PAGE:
Dietary Lutein and Zeaxanthin Protect Eyes from Wet-Type Macular Degeneration

ROCKVILLE, Md. -- Risk of developing the neovascular or "wet" type of age-related macular degeneration is significantly reduced in patients with diets rich in lutein and zeaxanthin, investigators found.

ROCKVILLE, Md., Sept. 12 -- Risk of developing the neovascular or "wet" type of age-related macular degeneration is significantly reduced in patients with diets rich in lutein and zeaxanthin, investigators found.

Among more than 4,500 adults ages 60 to 80, those with diets highest in the cartenoids lutein and zeaxanthin had a 35% lower risk compared with patients who consumed little of the nutrients, reported Traci E. Clemons, Ph.D., of the Emmes Corporation here, and colleagues, in the September issue of the Archives of Ophthalmology.

Their multi-center Age-Related Eye Disease Study research group also found that diets high in lutein and zeaxanthin -- found in eggs, leafy greens, and cruciferous vegetables such as broccoli -- were associated with a 55% reduction in risk of geographic atrophy.

The group also saw an association for a 27% drop in risk for large or extensive intermediate drusen, the lesions seen with age-related macular degeneration.

There were no clear associations, however, between risk of macular degeneration and the other nutrients studied, including retinol, alpha tocopherol (vitamin E), or vitamin C.

"If these cross-sectional results can be confirmed in prospective samples and experimental studies, lutein and zeaxanthin may be considered as useful agents in food or supplement-based interventions designed to reduce the risk of [age-related macular degeneration]," they wrote.

The report, the group's 22nd, focused on the relationship between the various nutrients and neovascular age-related macular degeneration risk in the study cohort, which consisted of 4,519 adults who ranged in age from 60 to 80 at enrollment.

The researchers used color fundus photographs to categorize the participants according to severity of macular degeneration, as follows:

  • Group 1 (1,115 patients) had fewer than 15 small drusen and served as referent controls.
  • Group 2 (1,060 patients) had at least one eye with one or more intermediate drusen (63 ?m-124 ?m), extensive small drusen (cumulative area at least 1/12 diameter of AREDS standard disc area), or pigment abnormalities associated with age-related macular degeneration.
  • Group 3 (1,568 patients) had at least one eye with one or more large drusen (125 ?m or larger) or extensive intermediate drusen (soft, indistinct drusen present in a cumulative area equivalent to that occupied by 20 drusen each having a diameter of 100 ?m or 65 distinct drusen each having a diameter of 100 ?m).
  • Group 4 (118 patients) had at least one eye with definite geographic atrophy anywhere within 3000 mm of the fovea.
  • Group 5 (658 patients) had evidence suggesting choroidal neovascularization retinal pigment epithelial cell detachment in one eye (non-drusenoid retinal pigment epithelial detachment, serous sensory or hemorrhagic retinal detachment, subretinal hemorrhage, subretinal pigment epithelial hemorrhage, subretinal fibrosis) or scars of photocoagulation for macular degeneration.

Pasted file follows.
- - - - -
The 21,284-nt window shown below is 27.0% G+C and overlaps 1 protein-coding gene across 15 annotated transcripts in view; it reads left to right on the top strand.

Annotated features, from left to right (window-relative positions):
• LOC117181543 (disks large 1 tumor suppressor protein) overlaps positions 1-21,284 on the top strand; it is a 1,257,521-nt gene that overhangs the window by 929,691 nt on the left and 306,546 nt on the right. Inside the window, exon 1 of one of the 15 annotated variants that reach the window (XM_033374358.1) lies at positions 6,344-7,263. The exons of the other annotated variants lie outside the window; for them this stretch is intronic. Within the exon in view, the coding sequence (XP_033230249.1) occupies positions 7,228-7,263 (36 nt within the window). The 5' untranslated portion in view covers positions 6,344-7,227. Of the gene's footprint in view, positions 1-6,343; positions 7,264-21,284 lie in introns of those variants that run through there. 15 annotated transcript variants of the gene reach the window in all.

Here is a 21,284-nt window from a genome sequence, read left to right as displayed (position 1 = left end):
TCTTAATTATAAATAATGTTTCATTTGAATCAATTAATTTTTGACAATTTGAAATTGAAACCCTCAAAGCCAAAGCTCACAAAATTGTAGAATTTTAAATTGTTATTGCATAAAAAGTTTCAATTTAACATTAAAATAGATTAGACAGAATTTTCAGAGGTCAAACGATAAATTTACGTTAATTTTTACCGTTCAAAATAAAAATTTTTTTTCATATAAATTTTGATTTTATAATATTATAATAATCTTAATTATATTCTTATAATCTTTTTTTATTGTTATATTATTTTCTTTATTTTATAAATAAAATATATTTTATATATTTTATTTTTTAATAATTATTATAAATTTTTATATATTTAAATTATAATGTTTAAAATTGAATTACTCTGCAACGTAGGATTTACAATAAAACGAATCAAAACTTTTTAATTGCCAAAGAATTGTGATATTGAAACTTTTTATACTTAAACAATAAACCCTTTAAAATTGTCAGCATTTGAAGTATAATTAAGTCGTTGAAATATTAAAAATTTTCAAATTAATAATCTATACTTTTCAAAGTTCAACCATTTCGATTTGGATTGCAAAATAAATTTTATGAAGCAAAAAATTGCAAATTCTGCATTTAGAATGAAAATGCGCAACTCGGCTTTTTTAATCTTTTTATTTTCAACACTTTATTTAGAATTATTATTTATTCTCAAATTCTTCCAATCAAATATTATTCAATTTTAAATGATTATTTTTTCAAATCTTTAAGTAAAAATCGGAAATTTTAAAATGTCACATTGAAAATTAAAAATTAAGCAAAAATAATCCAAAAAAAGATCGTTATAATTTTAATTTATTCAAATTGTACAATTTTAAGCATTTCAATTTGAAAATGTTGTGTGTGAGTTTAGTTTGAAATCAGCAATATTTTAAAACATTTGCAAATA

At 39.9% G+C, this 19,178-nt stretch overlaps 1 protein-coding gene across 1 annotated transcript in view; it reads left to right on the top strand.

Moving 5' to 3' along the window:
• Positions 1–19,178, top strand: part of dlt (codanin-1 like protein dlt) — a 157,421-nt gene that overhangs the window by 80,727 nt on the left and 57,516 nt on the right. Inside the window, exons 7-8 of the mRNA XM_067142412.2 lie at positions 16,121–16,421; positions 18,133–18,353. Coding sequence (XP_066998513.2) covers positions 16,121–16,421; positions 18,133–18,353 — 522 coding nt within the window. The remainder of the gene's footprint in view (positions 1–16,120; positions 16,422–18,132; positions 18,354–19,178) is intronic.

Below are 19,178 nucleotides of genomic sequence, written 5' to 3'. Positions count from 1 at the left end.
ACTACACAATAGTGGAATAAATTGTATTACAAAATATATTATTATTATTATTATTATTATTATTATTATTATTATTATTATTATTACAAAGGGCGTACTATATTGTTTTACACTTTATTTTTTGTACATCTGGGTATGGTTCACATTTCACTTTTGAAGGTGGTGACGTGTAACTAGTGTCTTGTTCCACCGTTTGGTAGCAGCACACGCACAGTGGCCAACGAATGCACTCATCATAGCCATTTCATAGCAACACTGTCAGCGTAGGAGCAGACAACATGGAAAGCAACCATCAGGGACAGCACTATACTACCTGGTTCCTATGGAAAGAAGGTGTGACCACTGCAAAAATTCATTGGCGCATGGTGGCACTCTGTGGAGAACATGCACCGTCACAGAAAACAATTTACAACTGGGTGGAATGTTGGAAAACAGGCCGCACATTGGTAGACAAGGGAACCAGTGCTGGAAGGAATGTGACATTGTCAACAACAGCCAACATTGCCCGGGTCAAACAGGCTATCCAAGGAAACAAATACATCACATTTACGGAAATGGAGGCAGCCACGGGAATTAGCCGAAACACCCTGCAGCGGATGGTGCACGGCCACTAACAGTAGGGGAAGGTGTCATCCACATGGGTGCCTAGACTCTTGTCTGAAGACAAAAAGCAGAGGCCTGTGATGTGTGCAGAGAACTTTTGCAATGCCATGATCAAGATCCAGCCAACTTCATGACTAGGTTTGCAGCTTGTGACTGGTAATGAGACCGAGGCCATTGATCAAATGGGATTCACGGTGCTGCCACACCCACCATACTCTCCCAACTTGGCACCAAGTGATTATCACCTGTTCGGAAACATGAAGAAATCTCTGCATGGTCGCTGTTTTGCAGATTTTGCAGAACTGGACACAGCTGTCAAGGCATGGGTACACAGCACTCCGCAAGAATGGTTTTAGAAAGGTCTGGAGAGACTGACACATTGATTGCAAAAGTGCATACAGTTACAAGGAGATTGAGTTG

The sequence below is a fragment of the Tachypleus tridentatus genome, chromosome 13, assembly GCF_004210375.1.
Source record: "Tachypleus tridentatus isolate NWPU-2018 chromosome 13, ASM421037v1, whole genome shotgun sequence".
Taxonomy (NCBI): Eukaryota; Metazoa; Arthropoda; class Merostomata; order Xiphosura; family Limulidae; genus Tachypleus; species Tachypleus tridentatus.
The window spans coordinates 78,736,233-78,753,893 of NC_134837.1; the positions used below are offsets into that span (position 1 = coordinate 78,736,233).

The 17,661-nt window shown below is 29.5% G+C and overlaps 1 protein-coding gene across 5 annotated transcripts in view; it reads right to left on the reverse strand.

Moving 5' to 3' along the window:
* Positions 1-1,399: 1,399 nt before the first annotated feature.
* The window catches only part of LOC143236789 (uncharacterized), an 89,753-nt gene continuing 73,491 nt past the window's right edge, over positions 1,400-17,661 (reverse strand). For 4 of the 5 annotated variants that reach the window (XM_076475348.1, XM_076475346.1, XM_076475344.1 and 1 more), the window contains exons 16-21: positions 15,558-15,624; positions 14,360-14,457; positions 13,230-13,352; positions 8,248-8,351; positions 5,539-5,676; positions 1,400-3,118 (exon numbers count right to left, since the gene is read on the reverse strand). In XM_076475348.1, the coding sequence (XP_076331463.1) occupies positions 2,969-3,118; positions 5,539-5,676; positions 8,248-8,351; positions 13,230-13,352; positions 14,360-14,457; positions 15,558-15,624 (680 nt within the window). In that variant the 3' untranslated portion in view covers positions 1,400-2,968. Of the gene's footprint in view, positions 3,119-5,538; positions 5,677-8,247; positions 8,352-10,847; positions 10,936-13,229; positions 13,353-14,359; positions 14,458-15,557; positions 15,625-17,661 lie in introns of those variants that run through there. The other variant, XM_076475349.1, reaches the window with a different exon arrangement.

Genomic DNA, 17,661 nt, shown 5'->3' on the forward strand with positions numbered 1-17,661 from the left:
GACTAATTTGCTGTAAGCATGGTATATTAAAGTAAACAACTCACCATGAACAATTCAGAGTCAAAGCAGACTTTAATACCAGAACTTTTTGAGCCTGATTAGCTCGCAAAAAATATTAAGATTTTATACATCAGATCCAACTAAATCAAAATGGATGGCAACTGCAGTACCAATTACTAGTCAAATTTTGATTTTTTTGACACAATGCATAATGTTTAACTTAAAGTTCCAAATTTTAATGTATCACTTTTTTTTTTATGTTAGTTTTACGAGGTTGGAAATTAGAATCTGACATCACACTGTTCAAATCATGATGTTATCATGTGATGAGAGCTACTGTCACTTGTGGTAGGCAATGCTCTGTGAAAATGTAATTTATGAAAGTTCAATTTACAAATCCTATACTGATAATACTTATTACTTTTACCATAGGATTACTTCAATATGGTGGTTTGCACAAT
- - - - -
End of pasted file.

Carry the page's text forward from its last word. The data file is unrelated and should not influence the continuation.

The investigators estimated the patients' nutrient intake from their responses to a self-administered semi-quantitative food frequency questionnaire at enrollment. The intake values, including nutrients from vitamins and dietary supplements, were energy adjusted and classified by quintiles. The authors also created logistic regression models to explore the relationship between diet and macular degeneration.

They found that in an analysis adjusted for total energy intake and non-nutrient-based risk factors, there was an inverse association between dietary intake of lutein/zeaxanthin and neovascular age-related macular degeneration, with an odds ratio for patients in the highest versus lowest quintiles of 0.65 (95% confidence interval, 0.45 to 0.93).

The patients with the highest intake of the two carotenoids also had a lower risk for geographic atrophy (odds ratio 0.45, 95% CI, 0.24 to 0.86), and for large or extensive intermediate drusen (odds ratio 0.73; 95% CI, 0.56 to 0.96), again comparing the highest with the lowest quintiles of intake.

"There is biologic plausibility to our findings because lutein and zeaxanthin are the major diet-based macular carotenoids," the investigators wrote. "These compounds may affect processes modulating light or oxidant exposure. Lutein and zeaxanthin have the capacity to filter short-wavelength light associated both with photochemical damage and the generation of reactive oxygen species that attack cellular lipids, proteins, and nuclear material; these carotenoids also have the capacity to reduce the potency of nascent reactive oxygen species."

The authors noted that the results could have been confounded by the case-control sampling design of the study and by recall bias of food intake on the part of study participants.